WWF calls for no-fishing zones
WWF Hong Kong yesterday urged the government to set up no-take zones in local waters to protect diminishing fish species.
The call came as the group launched its second Big Fish Count in a bid to raise funds and public awareness of marine conservation issues.
WWF will next week announce comprehensive proposals and set the government targets on local fish species.
This year's Big Fish Count will be held on October 2, with certified scuba divers forming groups of four to six people to count the number of species they see. The team that identifies the highest number of species will win the top prize.
Each team is allowed up to three dives during an eight-hour period in the eastern waters of Hong Kong.
The information will be put into a database for research.
Last year, 152 fish species were recorded, with the University of Hong Kong team winning with 91 species.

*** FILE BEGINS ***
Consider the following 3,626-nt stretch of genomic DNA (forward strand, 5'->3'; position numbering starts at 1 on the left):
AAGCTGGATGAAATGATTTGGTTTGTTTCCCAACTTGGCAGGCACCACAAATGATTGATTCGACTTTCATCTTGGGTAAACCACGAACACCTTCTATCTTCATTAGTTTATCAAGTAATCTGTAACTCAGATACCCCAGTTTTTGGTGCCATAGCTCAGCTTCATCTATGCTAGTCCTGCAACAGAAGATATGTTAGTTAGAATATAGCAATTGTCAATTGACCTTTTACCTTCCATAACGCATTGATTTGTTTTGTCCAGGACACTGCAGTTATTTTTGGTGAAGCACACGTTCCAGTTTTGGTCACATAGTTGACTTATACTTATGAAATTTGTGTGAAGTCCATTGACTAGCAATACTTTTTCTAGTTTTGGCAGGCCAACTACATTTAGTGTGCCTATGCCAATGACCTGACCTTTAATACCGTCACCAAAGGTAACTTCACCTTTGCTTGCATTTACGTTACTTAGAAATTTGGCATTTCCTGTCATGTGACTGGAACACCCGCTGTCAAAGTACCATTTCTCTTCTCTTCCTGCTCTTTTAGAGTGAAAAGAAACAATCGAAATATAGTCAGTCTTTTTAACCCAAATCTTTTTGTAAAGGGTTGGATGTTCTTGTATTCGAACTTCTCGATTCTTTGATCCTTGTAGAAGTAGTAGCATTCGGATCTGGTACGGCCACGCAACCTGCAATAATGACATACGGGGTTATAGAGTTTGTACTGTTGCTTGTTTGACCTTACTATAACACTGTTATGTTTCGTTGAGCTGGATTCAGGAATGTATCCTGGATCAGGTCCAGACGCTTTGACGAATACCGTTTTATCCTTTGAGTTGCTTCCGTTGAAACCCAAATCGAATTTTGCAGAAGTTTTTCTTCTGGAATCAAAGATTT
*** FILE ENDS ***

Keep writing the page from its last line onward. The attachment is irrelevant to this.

WWF member and contest adjudicator Andy Cornish said fish populations were in poor health due to threats such as overfishing and pollution.
He called on the government to expand marine parks and outlaw all fishing activities within the reserves.
'No-take zones quite simply provide havens where fish and other animals can grow and reproduce undisturbed, not only allowing recovery inside the zone, but also replenishing stocks outside,' he said.
There are about 1,000 fish species recorded in Hong Kong, but the city's four marine parks only cover 2 per cent of local waters. The only reserve that bans fishing is in Cape D'Aguilar, which accounts for 0.02 per cent of Hong Kong waters.
The government is proposing laws to set up fish-protection zones in Tolo Harbour and Sai Kung.